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Comparative Study
. 2016 Jan;32(1):44-53.
doi: 10.1016/j.arthro.2015.06.014. Epub 2015 Aug 24.

Displaced Posterior Cruciate Ligament Avulsion Fractures: A Retrospective Comparative Study Between Open Posterior Approach and Arthroscopic Single-Tunnel Suture Fixation

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Comparative Study

Displaced Posterior Cruciate Ligament Avulsion Fractures: A Retrospective Comparative Study Between Open Posterior Approach and Arthroscopic Single-Tunnel Suture Fixation

Dhananjaya Sabat et al. Arthroscopy. .

Abstract

Purpose: To retrospectively compare the clinical outcomes of displaced tibial-side posterior cruciate ligament (PCL) avulsion fractures treated with open reduction and screw fixation versus arthroscopic suture fixation.

Methods: From 2005 to 2013, all displaced PCL tibial-side avulsion fractures treated surgically-initially by an open posterior approach and later by arthroscopic-assisted suture fixation-were retrospectively reviewed. The cases with radiographic evidence of greater than 3 mm of displacement and/or grade II or III laxity on the posterior drawer test were included in the study group. The associated injuries were duly treated. A conservative rehabilitation protocol was followed until radiologic fracture union occurred. The patients' clinicoradiologic assessment data at 1 year of follow-up were used for comparison between the open and arthroscopic groups.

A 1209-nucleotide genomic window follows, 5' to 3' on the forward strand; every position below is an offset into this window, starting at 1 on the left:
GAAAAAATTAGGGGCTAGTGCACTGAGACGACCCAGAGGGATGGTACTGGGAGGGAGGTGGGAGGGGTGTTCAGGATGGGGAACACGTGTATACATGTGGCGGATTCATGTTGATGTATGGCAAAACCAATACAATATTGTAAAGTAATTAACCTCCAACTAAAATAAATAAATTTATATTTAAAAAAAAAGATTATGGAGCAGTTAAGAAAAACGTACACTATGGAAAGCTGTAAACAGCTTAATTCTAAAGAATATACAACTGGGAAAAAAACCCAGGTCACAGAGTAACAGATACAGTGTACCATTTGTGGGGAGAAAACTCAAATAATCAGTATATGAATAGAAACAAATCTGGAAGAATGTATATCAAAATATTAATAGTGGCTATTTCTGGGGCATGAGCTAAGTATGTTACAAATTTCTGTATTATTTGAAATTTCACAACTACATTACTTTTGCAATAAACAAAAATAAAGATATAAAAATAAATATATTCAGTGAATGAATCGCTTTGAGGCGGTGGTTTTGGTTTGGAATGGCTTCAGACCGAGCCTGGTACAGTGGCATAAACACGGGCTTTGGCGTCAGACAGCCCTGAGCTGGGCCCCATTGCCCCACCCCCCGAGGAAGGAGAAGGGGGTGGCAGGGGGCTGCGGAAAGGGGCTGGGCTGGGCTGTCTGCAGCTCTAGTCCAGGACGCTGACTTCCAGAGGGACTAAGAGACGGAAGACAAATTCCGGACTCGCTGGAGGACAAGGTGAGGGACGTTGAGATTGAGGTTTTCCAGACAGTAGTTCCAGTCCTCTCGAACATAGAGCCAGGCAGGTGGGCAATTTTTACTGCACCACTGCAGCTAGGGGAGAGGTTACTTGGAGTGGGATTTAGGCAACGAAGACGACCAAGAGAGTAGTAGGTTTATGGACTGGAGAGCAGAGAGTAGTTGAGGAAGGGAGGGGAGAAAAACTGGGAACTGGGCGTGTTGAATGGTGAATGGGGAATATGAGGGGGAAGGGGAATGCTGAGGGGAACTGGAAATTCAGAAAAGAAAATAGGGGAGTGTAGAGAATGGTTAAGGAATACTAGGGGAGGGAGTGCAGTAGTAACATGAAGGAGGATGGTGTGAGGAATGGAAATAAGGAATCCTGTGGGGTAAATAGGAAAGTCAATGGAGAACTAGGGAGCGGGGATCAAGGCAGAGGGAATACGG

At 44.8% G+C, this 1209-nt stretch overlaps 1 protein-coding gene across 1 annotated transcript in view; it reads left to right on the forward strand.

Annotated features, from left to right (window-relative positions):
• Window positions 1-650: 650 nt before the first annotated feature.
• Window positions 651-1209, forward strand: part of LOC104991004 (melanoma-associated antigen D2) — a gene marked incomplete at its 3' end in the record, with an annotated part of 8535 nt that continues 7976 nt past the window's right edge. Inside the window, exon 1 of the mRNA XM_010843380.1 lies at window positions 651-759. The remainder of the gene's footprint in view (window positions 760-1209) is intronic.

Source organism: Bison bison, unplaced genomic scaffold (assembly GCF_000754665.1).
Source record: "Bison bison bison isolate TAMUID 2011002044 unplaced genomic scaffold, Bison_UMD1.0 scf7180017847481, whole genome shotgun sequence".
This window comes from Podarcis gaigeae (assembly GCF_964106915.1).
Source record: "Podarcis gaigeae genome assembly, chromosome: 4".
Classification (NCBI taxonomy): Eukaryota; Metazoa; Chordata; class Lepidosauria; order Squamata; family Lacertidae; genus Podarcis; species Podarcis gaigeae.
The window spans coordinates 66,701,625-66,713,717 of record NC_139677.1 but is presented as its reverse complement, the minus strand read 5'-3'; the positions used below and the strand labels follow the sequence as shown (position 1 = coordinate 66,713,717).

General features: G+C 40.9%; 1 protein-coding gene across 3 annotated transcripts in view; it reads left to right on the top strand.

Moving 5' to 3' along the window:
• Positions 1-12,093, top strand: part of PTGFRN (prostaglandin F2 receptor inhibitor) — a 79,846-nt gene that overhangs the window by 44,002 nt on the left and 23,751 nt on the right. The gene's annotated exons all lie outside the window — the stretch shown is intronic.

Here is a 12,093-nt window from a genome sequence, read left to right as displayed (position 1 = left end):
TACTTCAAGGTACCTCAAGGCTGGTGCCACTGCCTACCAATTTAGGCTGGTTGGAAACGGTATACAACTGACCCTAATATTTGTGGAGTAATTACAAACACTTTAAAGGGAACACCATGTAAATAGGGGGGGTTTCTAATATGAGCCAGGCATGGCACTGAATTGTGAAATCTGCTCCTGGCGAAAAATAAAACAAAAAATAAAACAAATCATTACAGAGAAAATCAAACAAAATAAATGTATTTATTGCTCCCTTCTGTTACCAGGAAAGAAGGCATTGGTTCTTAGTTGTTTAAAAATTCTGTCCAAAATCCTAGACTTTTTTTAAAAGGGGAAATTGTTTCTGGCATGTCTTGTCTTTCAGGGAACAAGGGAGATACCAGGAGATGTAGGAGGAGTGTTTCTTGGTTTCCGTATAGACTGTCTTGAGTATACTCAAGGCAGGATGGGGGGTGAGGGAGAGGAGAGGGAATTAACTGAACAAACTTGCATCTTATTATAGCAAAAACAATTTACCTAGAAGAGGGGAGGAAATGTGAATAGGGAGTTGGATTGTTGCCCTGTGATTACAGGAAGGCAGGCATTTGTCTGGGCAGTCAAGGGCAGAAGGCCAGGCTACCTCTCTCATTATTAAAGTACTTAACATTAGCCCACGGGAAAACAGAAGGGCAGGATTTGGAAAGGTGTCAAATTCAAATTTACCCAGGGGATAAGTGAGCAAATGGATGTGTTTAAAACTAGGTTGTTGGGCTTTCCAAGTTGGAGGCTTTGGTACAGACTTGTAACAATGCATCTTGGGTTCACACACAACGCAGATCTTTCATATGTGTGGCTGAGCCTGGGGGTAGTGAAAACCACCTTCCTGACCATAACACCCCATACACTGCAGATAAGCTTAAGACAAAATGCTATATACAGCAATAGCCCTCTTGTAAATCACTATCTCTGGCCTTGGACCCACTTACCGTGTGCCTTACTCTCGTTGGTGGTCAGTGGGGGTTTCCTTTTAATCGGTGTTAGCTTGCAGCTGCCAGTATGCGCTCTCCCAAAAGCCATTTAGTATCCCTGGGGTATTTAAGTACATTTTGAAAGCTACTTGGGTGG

Results: Forty-seven patients were available with 1 year of follow-up: 27 in the open group and 20 in the arthroscopic group. More than 90% of patients in both groups rated their knee function as normal or nearly normal. At 1 year of follow-up, knee function in terms of the Lysholm score (mean of 95.3 with 95% confidence interval [CI] 92.85 to 97.75 in open group and mean of 94.8 with 95% CI 91.38 to 98.22 in arthroscopic group; P = .812), Tegner activity level (mean of 6.8 with 95% CI 6.16 to 7.44 in open group and mean of 7.0 with 95% CI 6.44 to 7.66 in arthroscopic group, P = .677), International Knee Documentation Committee evaluation, and 1-leg hop test was comparable in both groups. The postoperative arthrometric laxity measurements with a KT-2000 arthrometer (MEDmetric, San Diego, CA) were better in the arthroscopic group, with 0 to 3 mm of laxity in 85% of cases in the arthroscopic group versus 74% in the open group. Avulsed fracture fragments were usually united by 3 months after surgery. No significant complication was noted.

Conclusions: Both arthroscopic and open methods of treatment for PCL tibial-side avulsion injuries resulted in comparably good clinical outcomes, radiologic healing, and stable knees at short-term follow-up.

Level of evidence: Level III, retrospective comparative study.

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